supervisee


Also found in: Medical.

supervisee

(ˌsuːpəvaɪˈziː)
n
a supervised person
References in periodicals archive ?
Then, specifically addressing the supervisee who was texting, the supervisor says, "Once, in elementary school, I was attentively listening to my teacher and copying something that was on the board.
It is efficient, economical and convenient to both supervisee and supervisor.
According to Mafile'o and Su'a-Hawkins (2005:2), the term 'cultural supervision' is the process that facilitates the 'cultural development and capacity of the supervisee through reflection, critique and action'.
Supervisors must prepare the supervisee to appropriately address the spiritual concerns that may affect recovery efforts of clients with substance abuse and the mental health issues that led them to counseling (Aten & Hernandez, 2004; G.
Supervisors are of the view that for feedback to be effective, a supervisee needs to comprehend it effectively and be able to work upon it while supervisees are mostly not satisfied with the quality of feedback they receive.
L'operation d'envoi de ces aides a partir du port d'Alger a ete supervisee par le Directeur general de la protection civile, M.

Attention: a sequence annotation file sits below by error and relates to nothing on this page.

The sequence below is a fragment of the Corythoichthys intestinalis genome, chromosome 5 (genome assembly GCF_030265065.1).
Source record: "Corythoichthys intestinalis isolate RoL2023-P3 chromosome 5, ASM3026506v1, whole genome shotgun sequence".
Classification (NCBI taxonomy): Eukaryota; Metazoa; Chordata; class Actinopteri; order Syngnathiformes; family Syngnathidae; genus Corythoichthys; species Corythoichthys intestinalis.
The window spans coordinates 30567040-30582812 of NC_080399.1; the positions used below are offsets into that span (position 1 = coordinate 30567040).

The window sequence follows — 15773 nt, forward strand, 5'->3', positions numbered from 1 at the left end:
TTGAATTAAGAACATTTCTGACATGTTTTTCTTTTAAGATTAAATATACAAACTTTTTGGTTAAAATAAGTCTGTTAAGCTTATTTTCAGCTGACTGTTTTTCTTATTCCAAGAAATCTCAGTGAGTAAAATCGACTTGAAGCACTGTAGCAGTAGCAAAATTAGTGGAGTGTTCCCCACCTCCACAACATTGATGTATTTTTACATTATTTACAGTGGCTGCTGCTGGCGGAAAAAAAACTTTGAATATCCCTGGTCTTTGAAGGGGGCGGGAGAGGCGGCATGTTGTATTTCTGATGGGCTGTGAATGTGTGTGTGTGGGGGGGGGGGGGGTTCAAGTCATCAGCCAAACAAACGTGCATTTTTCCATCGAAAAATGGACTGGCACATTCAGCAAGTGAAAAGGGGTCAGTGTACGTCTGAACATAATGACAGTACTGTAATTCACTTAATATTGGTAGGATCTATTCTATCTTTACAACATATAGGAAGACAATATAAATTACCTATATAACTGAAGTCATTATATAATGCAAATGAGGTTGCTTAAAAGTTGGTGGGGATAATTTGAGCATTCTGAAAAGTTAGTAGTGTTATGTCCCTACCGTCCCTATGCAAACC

Relationships in the supervision process are equivalent; the supervisee who explores his difficulties together with the supervisor and the supervisor who acts as a colleague or assistant are the focus of the supervision process.
Examining systematic and research-informed supervision of integrative psychotherapy, Norcross and Popple focus on what is distinctive about integrative supervision: its thoughtful synthesis of supervisory methods and concepts aligned with multiple theoretical traditions, its research-fueled fit of supervision to the individuality of the supervisee; its insistence on frequent feedback from the supervisee about the utility of supervision; and its commitment to modeling the pragmatic flexibility of psychotherapy integration itself.
Being relationally competent in a professional relationship, such as the relationship between supervisor and supervisee, involves movement toward mutuality, empathy, and relational curiosity (Jordan et al.
Beinart, 2014; Lampropoulos, 2002; Weaks, 2002; Worthen & McNeill, 1996; Zarbock, Drews, Bodansky, & Dahme, 2009) have found that a strong supervisory relationship predicts a range of positive outcomes, including increased supervisee disclosure and stronger supervisee-client relationships (Goodyear, 2014).
In other words, the quality and nature of interactions between supervisor and supervisee influences counselors' professional performance beyond just the counselor-client relationship.
Supervisee competence develops from reviewing videotaped or live sessions of client work in supervision, to ensure supervisee adherence to the treatment manual (e.
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